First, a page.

Steaming through the woods in Maine.

My better half and yours truly spent a few days in Maine last week. Since Brad had to attend a meeting in Providence, Rhode Island, it seemed to make good sense to just drive north for a couple hours and make a short vacation of it. A lot of our friends seem to vacation in Maine and always wax poetic about that state's natural beauty in general and then more specifically about the abundance and tastiness of a certain ocean living crustacean: lobster.

Since it is a roughly ten hour drive, I wanted to fly up and just rent a car once there.  But in the end it was decided to drive up. That way we could break in our newly purchased toy and also save a small fortune on a rental car. 

"The Beast", our new toy. A 2014 Jeep Grand Cherokee

Unbeknownst to me until this trip, the State of Maine has a significant number of operating museum railroad lines. A good number of these preservation railways are narrow gauge: usually running on a 24 inch wide track. Most of these rail lines had been used for hauling forestry products, as well as agricultural goods, and, at one point in time, Maine had quite a significant network of narrow gauge lines. There were even plans to connect Maine with the Canadian province of Quebec's narrow gauge system.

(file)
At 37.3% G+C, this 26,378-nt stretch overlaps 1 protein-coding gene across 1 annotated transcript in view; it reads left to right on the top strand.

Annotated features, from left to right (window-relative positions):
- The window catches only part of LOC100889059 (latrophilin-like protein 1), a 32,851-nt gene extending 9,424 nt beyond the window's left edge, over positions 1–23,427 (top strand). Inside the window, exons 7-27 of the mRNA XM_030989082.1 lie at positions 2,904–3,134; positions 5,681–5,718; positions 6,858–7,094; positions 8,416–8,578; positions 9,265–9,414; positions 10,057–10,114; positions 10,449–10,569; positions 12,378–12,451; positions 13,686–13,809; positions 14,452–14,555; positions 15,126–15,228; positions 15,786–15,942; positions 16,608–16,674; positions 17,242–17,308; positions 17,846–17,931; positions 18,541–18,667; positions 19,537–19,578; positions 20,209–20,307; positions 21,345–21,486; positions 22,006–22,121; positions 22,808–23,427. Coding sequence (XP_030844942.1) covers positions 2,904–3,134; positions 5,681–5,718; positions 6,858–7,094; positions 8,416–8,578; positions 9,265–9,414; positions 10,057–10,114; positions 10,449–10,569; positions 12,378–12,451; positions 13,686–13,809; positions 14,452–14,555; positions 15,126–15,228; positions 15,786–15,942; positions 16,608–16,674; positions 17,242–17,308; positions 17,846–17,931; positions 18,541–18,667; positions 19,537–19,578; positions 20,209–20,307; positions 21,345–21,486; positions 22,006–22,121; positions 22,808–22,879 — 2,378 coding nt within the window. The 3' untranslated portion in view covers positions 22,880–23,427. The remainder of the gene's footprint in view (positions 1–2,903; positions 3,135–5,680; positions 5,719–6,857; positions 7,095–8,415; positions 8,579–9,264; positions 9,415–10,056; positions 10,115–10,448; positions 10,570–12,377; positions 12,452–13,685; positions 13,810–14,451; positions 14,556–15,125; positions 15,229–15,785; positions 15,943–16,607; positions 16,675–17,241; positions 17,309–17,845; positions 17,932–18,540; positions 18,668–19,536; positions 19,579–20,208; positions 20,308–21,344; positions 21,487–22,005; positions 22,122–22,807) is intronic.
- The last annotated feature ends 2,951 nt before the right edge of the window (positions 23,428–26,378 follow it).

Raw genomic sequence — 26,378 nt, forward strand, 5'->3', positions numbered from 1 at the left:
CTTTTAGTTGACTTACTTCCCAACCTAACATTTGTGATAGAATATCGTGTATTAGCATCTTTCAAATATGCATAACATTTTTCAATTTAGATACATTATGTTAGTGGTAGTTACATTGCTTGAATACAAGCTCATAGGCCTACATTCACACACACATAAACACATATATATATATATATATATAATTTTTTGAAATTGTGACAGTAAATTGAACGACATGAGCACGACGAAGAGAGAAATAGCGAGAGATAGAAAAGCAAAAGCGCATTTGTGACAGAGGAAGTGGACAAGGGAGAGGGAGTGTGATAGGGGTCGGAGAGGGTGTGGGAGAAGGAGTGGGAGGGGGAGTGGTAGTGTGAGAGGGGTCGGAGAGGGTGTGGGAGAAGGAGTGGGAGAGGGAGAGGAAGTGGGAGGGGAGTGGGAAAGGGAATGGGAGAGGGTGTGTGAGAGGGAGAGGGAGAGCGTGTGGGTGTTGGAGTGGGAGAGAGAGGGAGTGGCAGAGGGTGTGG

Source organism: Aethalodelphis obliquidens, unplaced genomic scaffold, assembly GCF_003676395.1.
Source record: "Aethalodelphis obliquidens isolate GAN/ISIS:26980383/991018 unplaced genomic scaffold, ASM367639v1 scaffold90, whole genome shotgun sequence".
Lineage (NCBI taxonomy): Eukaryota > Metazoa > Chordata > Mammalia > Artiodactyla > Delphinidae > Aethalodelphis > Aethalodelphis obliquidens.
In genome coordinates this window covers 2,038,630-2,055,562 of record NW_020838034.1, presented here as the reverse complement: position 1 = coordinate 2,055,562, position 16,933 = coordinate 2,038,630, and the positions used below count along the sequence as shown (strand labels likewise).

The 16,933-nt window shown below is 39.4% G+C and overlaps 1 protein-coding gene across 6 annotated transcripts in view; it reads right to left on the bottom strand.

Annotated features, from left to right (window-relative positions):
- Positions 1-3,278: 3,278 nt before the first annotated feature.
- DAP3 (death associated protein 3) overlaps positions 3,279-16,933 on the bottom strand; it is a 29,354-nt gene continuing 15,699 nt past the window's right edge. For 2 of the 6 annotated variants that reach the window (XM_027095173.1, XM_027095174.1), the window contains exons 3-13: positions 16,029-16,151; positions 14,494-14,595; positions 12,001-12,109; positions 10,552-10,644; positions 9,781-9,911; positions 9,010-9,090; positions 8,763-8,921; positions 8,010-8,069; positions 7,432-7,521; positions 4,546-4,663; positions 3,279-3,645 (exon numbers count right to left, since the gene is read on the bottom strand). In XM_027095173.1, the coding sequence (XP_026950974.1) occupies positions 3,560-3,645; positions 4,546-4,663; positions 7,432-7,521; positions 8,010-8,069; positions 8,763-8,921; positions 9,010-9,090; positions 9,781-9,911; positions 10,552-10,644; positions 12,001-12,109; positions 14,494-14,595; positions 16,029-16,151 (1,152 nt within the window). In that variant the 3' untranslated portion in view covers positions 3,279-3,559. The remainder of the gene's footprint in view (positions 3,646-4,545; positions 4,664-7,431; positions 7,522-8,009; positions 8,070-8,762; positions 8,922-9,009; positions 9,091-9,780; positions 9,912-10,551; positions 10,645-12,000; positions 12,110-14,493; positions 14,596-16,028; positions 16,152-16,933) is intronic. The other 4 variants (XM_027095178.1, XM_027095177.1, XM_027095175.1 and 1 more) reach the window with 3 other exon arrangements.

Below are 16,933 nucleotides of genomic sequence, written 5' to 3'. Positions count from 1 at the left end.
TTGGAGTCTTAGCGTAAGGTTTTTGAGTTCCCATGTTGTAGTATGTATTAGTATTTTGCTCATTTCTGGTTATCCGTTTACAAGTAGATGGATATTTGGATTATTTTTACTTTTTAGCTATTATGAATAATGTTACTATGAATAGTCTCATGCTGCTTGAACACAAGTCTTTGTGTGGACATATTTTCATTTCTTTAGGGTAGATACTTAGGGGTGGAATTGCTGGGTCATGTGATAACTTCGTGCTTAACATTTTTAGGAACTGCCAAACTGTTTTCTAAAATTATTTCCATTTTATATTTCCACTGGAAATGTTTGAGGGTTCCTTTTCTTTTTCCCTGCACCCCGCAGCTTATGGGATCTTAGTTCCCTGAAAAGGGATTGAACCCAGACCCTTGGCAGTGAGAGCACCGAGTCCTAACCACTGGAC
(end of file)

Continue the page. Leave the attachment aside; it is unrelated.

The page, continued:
One of these preserved railroads is the Wiscasset, Waterville and Farmington Railway in Alna, Maine. It has a fascinating history. Much too long to describe on this blog, so please click on this link to get the whole story on the WW&F Ry. 

On the day we visited the steam motive power was a dimunitive 0-4-4 locomotive, built by the Vulcan Iron Works in Wilkes-Barre, Pennsylvania in 1904. Also running was a little rail car, built by one of the railroad's volunteers with parts sourced from an old Model T Ford. 

Following are a few photographic impressions and a short video of the railway.

Number 10 waiting at the station

Vulcan Iron Works built 0-4-4Passenger coach interiorA 0-4-0 diesel locomotiveThe rail car and the proud builder (Photo from the WW&F Ry web site)Waiting for the rail car to cross 

All photos by Brad Wing/Ralf Meier unless otherwise noted.